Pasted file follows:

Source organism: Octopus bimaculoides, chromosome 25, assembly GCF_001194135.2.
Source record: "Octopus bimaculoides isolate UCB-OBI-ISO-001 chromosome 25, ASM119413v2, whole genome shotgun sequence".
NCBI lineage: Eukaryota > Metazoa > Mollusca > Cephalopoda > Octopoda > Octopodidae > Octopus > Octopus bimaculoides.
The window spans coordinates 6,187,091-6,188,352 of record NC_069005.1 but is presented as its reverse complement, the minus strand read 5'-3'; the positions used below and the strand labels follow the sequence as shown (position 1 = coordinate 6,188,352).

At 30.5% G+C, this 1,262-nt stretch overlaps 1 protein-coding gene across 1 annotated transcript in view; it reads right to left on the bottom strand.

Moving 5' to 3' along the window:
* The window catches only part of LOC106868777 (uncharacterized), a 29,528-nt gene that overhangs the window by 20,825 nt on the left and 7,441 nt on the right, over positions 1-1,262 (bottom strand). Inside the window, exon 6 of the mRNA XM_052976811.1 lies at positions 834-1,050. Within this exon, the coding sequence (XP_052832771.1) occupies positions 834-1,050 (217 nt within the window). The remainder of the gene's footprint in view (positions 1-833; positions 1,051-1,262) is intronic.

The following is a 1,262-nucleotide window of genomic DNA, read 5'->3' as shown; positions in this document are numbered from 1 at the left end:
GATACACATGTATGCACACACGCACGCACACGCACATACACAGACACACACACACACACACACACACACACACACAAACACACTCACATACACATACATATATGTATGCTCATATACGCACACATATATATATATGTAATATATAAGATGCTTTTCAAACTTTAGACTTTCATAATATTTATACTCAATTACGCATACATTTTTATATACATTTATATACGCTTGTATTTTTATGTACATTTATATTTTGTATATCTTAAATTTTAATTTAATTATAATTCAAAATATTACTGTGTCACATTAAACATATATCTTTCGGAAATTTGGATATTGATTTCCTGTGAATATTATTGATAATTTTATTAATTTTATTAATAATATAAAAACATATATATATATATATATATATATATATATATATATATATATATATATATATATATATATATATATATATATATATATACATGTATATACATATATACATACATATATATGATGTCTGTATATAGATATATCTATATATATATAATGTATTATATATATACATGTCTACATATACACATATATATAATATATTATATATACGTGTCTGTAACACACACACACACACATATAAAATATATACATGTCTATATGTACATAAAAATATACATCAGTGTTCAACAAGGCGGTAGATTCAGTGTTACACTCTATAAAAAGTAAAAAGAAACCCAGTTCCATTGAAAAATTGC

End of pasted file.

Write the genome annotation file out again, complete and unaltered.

Source organism: Octopus bimaculoides, chromosome 25, assembly GCF_001194135.2.
Source record: "Octopus bimaculoides isolate UCB-OBI-ISO-001 chromosome 25, ASM119413v2, whole genome shotgun sequence".
NCBI lineage: Eukaryota > Metazoa > Mollusca > Cephalopoda > Octopoda > Octopodidae > Octopus > Octopus bimaculoides.
The window spans coordinates 6,187,091-6,188,352 of record NC_069005.1 but is presented as its reverse complement, the minus strand read 5'-3'; the positions used below and the strand labels follow the sequence as shown (position 1 = coordinate 6,188,352).

At 30.5% G+C, this 1,262-nt stretch overlaps 1 protein-coding gene across 1 annotated transcript in view; it reads right to left on the bottom strand.

Moving 5' to 3' along the window:
* The window catches only part of LOC106868777 (uncharacterized), a 29,528-nt gene that overhangs the window by 20,825 nt on the left and 7,441 nt on the right, over positions 1-1,262 (bottom strand). Inside the window, exon 6 of the mRNA XM_052976811.1 lies at positions 834-1,050. Within this exon, the coding sequence (XP_052832771.1) occupies positions 834-1,050 (217 nt within the window). The remainder of the gene's footprint in view (positions 1-833; positions 1,051-1,262) is intronic.

The following is a 1,262-nucleotide window of genomic DNA, read 5'->3' as shown; positions in this document are numbered from 1 at the left end:
GATACACATGTATGCACACACGCACGCACACGCACATACACAGACACACACACACACACACACACACACACACACAAACACACTCACATACACATACATATATGTATGCTCATATACGCACACATATATATATATGTAATATATAAGATGCTTTTCAAACTTTAGACTTTCATAATATTTATACTCAATTACGCATACATTTTTATATACATTTATATACGCTTGTATTTTTATGTACATTTATATTTTGTATATCTTAAATTTTAATTTAATTATAATTCAAAATATTACTGTGTCACATTAAACATATATCTTTCGGAAATTTGGATATTGATTTCCTGTGAATATTATTGATAATTTTATTAATTTTATTAATAATATAAAAACATATATATATATATATATATATATATATATATATATATATATATATATATATATATATATATATATATATATATATATACATGTATATACATATATACATACATATATATGATGTCTGTATATAGATATATCTATATATATATAATGTATTATATATATACATGTCTACATATACACATATATATAATATATTATATATACGTGTCTGTAACACACACACACACACATATAAAATATATACATGTCTATATGTACATAAAAATATACATCAGTGTTCAACAAGGCGGTAGATTCAGTGTTACACTCTATAAAAAGTAAAAAGAAACCCAGTTCCATTGAAAAATTGC